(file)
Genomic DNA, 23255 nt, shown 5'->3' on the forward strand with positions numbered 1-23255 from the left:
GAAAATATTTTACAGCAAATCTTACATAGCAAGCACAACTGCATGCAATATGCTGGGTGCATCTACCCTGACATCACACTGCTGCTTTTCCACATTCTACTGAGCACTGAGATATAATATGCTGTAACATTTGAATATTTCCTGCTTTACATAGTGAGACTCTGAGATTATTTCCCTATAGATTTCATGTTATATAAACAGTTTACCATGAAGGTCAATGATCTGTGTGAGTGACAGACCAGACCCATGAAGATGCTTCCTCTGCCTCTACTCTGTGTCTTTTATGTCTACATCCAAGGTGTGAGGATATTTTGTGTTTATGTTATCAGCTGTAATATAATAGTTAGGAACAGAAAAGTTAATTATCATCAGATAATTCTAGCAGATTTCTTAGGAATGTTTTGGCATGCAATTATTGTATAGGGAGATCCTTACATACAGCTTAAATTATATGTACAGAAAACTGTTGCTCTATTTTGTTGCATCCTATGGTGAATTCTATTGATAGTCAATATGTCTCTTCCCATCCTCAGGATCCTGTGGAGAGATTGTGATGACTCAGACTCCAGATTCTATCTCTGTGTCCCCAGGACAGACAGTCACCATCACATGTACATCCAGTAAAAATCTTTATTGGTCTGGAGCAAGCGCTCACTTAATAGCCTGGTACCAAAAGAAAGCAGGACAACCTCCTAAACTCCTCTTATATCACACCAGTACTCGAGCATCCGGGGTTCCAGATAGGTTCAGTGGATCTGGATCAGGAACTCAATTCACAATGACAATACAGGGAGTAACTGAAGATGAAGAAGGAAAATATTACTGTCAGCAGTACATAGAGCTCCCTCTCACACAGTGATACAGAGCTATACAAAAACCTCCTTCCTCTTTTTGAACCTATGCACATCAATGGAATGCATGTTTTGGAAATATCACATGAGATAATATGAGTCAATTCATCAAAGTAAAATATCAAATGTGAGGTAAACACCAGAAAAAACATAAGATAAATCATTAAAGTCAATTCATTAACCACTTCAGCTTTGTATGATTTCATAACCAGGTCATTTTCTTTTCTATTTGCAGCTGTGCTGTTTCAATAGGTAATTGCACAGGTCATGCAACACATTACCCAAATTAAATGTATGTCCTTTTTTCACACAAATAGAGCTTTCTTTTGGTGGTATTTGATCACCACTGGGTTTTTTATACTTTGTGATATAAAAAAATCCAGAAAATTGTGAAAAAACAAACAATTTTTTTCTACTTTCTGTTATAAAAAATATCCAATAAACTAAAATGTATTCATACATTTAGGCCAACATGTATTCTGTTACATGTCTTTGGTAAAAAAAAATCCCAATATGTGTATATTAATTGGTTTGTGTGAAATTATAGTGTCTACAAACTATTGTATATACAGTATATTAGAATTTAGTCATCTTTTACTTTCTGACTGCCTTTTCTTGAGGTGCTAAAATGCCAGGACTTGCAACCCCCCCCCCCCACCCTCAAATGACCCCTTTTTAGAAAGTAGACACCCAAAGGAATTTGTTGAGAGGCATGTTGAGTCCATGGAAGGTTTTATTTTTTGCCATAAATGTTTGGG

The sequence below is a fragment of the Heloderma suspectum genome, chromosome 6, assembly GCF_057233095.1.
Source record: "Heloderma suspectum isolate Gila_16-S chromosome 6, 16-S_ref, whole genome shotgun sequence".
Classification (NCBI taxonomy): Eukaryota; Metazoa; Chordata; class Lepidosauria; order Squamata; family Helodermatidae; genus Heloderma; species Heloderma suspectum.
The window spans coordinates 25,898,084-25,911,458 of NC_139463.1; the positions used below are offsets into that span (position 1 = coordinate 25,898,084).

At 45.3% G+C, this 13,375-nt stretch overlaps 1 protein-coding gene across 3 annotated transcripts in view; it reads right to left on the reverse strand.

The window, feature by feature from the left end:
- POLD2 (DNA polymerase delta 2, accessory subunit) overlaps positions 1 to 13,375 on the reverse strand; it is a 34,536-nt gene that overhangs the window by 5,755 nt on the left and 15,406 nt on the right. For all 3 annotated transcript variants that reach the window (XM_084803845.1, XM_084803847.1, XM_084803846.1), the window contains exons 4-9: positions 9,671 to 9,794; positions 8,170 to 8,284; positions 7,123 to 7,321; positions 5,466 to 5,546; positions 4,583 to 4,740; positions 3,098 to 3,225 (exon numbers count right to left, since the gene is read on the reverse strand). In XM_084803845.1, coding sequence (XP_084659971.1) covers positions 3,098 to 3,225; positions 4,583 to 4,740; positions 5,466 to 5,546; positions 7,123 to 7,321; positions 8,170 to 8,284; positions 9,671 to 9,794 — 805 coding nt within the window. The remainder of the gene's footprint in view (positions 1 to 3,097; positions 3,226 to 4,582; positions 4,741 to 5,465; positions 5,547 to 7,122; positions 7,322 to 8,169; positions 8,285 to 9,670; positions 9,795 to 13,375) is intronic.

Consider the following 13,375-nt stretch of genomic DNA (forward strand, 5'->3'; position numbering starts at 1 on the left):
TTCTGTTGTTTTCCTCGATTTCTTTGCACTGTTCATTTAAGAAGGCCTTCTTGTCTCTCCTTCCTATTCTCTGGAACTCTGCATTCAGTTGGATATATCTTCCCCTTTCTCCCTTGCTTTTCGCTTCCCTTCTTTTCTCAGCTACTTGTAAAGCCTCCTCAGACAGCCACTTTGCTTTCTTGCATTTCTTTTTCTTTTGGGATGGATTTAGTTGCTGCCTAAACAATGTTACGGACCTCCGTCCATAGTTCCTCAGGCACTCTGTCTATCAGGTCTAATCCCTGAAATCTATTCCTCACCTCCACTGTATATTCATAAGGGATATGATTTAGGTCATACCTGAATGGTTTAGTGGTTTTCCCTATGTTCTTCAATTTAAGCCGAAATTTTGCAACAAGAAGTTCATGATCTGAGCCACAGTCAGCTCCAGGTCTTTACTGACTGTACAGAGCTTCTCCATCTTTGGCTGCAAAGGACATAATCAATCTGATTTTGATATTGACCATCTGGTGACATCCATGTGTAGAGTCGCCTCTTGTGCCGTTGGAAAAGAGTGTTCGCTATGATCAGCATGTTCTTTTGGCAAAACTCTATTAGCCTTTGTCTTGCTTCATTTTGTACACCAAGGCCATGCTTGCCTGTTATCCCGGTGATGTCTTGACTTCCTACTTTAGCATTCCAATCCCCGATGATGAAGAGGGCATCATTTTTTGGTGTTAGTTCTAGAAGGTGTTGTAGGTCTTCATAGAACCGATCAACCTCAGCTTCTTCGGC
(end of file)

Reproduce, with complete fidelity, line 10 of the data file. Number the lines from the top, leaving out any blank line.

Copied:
Consider the following 13,375-nt stretch of genomic DNA (forward strand, 5'->3'; position numbering starts at 1 on the left):